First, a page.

The age of ‘globalization' is being voted out of Europe and America and its expulsion from the Western world will cripple the Eastern one. So, as I said at the start of this article...

"Whether you like it or not, the election of Donald Trump will affect expats teaching in Thailand a lot. Or... it won't change a thing... which will be just as bad for many people!"

What's your exit strategy? Mine is to be old and die!


We'll see what's what when Trump actually takes power, but one worrying thing is already of note: all this talk from Americans about emigrating. We're gonna get flooded with Americans who want to move abroad to do things like teach English. Especially if Mark's prediction of vanishing gov't jobs (I think Thailand is alone in SE Asia as a country that pays for NES teachers in their gov't schols) come true, this influx of foreigners willing to take 30K Baht per month will drive down wages all over the kingdom.

By Joko, Yangon (29th November 2016)

I think this is a very pessimistic article with little truth On what will actually result from Trumps victory.
Firstly, Mexico will take the main Brunt of jobs being moved back to Amercia, yes Thailand may take a small hit; but this will not happen over night, it will take years to implement. In the mean time Asia is the continent to be for growth with the likes of China, India and Indonesia being 3 of the countries that will have the largest economies in the years to come. Thailand is will positioned to gain from this being a ideally geographically located. Just look at the Vietnamese economy and the growth, this will only spill over into Neighbouring countries such as Thailand,
I also think good English teachers will be in higher demand, there is a fundamental difference between native speakers and a Thai that struggles to put a few words together, Educational investment will increase and Good English teachers will demand a higher package as they are enticed away to better paying countries.
Amercia to the side for a moment and Brexit Will result in increasing trade with countries globally and reducing trade with countries in Europe.

By Paul, Bangers. (28th November 2016)

A valiant effort in trying to tie the biggest global news story of the year to teaching English in Thailand, but how successful the effort was, is open for debate.

By Jack, Here, not there (23rd November 2016)

A strong global economy will keep the teachers away from here and the profession in general. If you have no chance of a decent job in your home country; Thailand makes much more sense. Otherwise, it's rarely worth the nonsense. "Can you sing?," "Do you play a musical instrument?"

By Mark Kling, CNX (22nd November 2016)

Trump, like Taksin did, now has his own bank. He will milk it dry except that can never happen. The banks value is only a perceived value. It is based on Fiat. While ever we accept it the wheels keep turning. The day we stop is the day we get better politicians and a much more satisfying existence..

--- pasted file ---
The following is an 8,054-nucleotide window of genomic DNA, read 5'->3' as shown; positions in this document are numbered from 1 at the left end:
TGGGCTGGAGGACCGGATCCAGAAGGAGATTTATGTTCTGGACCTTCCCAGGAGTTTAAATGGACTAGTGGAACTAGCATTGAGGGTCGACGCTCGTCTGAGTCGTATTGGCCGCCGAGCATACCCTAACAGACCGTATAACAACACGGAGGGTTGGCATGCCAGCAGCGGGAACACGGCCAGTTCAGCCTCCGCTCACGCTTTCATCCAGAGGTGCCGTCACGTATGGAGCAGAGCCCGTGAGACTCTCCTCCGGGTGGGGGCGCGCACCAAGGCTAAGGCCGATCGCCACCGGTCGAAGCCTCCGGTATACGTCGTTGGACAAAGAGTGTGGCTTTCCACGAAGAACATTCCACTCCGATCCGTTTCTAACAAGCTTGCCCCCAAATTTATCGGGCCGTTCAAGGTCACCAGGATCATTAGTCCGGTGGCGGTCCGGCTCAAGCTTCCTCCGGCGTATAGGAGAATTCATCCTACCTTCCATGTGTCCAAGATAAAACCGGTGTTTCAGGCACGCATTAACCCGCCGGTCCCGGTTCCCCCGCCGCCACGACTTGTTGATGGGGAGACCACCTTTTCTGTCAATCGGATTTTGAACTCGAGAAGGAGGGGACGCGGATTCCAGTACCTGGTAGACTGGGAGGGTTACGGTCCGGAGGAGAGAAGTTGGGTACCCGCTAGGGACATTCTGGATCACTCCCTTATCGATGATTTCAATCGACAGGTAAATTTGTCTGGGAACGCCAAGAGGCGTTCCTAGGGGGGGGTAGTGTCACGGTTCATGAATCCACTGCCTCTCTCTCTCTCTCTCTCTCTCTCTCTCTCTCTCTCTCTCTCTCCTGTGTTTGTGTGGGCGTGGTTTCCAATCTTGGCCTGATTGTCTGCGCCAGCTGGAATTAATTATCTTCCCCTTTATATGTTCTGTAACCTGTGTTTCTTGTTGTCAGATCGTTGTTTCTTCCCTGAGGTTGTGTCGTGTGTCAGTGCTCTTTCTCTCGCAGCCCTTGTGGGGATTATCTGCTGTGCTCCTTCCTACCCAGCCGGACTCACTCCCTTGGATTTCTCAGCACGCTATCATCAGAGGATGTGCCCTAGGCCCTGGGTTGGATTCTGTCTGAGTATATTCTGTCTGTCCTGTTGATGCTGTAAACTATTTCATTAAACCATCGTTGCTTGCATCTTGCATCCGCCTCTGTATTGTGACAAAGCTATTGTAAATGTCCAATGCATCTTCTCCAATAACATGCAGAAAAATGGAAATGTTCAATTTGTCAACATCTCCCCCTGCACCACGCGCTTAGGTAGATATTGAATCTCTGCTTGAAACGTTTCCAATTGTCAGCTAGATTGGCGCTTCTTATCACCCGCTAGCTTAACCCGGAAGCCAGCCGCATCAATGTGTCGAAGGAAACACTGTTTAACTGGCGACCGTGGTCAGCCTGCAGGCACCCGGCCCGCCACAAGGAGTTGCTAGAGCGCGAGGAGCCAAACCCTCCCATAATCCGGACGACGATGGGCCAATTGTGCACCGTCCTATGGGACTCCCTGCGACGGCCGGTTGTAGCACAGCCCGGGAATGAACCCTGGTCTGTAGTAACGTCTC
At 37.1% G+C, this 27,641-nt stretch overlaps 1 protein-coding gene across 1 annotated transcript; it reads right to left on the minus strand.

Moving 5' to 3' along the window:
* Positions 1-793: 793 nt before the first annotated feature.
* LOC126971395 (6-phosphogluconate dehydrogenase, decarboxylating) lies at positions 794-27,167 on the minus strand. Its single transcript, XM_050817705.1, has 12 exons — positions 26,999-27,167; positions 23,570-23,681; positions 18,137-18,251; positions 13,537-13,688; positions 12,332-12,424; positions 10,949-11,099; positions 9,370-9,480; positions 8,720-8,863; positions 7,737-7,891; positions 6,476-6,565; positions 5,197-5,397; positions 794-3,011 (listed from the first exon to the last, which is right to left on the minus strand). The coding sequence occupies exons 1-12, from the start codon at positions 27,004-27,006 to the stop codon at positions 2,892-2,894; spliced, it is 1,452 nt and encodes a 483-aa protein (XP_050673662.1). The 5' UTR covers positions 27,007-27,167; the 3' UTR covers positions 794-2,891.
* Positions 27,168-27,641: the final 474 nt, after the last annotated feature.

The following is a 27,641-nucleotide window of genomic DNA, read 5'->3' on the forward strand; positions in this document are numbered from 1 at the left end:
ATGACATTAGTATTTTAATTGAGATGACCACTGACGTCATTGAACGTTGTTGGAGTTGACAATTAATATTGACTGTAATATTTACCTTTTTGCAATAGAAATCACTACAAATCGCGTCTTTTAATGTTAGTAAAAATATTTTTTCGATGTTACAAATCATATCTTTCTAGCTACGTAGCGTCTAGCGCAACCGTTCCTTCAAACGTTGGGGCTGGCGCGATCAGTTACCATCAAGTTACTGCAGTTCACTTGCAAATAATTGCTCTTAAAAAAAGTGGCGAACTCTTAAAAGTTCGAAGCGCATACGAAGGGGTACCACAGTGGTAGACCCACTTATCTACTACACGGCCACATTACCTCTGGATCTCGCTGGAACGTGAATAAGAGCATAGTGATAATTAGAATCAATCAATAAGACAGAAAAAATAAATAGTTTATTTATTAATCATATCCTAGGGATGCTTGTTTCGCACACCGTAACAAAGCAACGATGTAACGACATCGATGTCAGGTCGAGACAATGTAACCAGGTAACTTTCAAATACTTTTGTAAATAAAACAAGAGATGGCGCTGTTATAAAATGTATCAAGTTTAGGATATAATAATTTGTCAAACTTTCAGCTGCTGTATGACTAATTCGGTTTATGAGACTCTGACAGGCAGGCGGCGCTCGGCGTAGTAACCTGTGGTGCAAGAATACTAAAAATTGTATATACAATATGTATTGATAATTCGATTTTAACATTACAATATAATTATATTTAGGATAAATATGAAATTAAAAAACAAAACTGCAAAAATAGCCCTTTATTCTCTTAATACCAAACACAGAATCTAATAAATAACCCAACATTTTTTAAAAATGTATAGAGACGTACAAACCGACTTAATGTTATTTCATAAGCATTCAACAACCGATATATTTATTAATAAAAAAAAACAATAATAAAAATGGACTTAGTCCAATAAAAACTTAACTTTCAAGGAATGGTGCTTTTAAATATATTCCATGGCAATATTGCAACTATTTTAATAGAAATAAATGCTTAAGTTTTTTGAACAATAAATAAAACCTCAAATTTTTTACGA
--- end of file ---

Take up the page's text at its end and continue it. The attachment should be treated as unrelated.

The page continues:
Trump, like Taksin did, will not make people rich. he will get them into deeper debt. We will be made to feel comfortable with higher amounts of debt. The day we stop feeling ashamed of Fiat debt and stop paying it back the better our existence will become.

I am very happy that Trump beat Hilary. Better to go further into debt and get new infrastructure than to make more weapons and displace and kill millions more.

I suspect it will not be Trump that causes the problems talked about in the article. I suspect it will be the people of all nations. Allowing the human race a constant free kick by using a currency based on nothing is already a sad development and we will not see the problems this is causing until it is to late (frog in the warming water scenario).

When money returns to its base ideal ( The allowance of trade for the necessary things in life) than we will have the strong capable politicians that will lead the human race into a brighter future.

Unfortunately now we just have the grubby and weak chasing they tails on a human construct based on all the seven sins.

I bought my gold last year. Time now to sit and wait.

Have fun

By T mark, Chantaburi (21st November 2016)

Bloomberg: Dr. Möbius, what country stands to fare the worst from the election of Donald Trump?

Dr. Mark Möbius (Templeton Funds): Actually none, and that includes Mexico, who will reap the benefits of a weaker currency.

By Mark Kling, CNX (20th November 2016)

I think Mark's getting a bit carried away here. Steady on there. I do agree with him about the decline in numbers of NES teachers in Thailand though - be it for different reasons to him. My reasons are 1. English is available for free on the internet. 2. The Thais are getting better at English and will hire Thais to do the job - no need for immigration and work-permit. They will also be willing to put up with more as they have a much better chance of building a future for themselves in Thailand. 3. Many half Thai-half western children will grow up to become capable of doing the job. 4. If the western world wishes to cut itself off from the rest of the world then perhaps there will be less desire to learn English and another language might even take the lead. That one is a maybe! My big prediction is that the internet will decimate EFL as we know it. Let's just see what's happening in four years time.

By John, Bangkok (20th November 2016)